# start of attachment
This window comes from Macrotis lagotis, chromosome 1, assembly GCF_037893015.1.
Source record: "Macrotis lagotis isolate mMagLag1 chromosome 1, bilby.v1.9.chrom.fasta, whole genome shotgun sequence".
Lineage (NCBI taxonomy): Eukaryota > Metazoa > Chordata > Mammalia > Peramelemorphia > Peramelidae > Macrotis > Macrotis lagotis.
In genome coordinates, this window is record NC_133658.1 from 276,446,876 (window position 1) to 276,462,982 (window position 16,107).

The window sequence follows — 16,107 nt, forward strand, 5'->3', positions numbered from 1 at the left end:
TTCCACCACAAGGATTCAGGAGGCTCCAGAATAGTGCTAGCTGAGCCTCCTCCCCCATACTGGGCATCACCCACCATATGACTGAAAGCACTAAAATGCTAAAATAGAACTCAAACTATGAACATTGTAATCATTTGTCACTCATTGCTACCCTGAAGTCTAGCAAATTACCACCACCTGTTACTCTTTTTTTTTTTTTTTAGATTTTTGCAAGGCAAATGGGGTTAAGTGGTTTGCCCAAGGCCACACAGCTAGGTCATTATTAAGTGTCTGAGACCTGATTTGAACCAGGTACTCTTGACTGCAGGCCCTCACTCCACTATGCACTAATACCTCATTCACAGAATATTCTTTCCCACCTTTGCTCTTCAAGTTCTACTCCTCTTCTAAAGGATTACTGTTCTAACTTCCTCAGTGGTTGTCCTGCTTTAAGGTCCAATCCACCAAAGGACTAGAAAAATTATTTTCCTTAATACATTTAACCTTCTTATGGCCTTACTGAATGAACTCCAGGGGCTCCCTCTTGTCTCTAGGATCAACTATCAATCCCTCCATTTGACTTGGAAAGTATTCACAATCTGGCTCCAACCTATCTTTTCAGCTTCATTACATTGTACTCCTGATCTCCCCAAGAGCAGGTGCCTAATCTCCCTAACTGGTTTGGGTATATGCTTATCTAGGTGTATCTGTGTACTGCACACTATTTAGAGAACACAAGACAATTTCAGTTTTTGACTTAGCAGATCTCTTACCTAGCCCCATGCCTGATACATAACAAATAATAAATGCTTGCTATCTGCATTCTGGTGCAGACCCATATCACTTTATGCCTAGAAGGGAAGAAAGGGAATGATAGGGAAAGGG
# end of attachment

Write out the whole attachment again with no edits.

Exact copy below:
This window comes from Macrotis lagotis, chromosome 1, assembly GCF_037893015.1.
Source record: "Macrotis lagotis isolate mMagLag1 chromosome 1, bilby.v1.9.chrom.fasta, whole genome shotgun sequence".
Lineage (NCBI taxonomy): Eukaryota > Metazoa > Chordata > Mammalia > Peramelemorphia > Peramelidae > Macrotis > Macrotis lagotis.
In genome coordinates, this window is record NC_133658.1 from 276,446,876 (window position 1) to 276,462,982 (window position 16,107).

The window sequence follows — 16,107 nt, forward strand, 5'->3', positions numbered from 1 at the left end:
TTCCACCACAAGGATTCAGGAGGCTCCAGAATAGTGCTAGCTGAGCCTCCTCCCCCATACTGGGCATCACCCACCATATGACTGAAAGCACTAAAATGCTAAAATAGAACTCAAACTATGAACATTGTAATCATTTGTCACTCATTGCTACCCTGAAGTCTAGCAAATTACCACCACCTGTTACTCTTTTTTTTTTTTTTTAGATTTTTGCAAGGCAAATGGGGTTAAGTGGTTTGCCCAAGGCCACACAGCTAGGTCATTATTAAGTGTCTGAGACCTGATTTGAACCAGGTACTCTTGACTGCAGGCCCTCACTCCACTATGCACTAATACCTCATTCACAGAATATTCTTTCCCACCTTTGCTCTTCAAGTTCTACTCCTCTTCTAAAGGATTACTGTTCTAACTTCCTCAGTGGTTGTCCTGCTTTAAGGTCCAATCCACCAAAGGACTAGAAAAATTATTTTCCTTAATACATTTAACCTTCTTATGGCCTTACTGAATGAACTCCAGGGGCTCCCTCTTGTCTCTAGGATCAACTATCAATCCCTCCATTTGACTTGGAAAGTATTCACAATCTGGCTCCAACCTATCTTTTCAGCTTCATTACATTGTACTCCTGATCTCCCCAAGAGCAGGTGCCTAATCTCCCTAACTGGTTTGGGTATATGCTTATCTAGGTGTATCTGTGTACTGCACACTATTTAGAGAACACAAGACAATTTCAGTTTTTGACTTAGCAGATCTCTTACCTAGCCCCATGCCTGATACATAACAAATAATAAATGCTTGCTATCTGCATTCTGGTGCAGACCCATATCACTTTATGCCTAGAAGGGAAGAAAGGGAATGATAGGGAAAGGG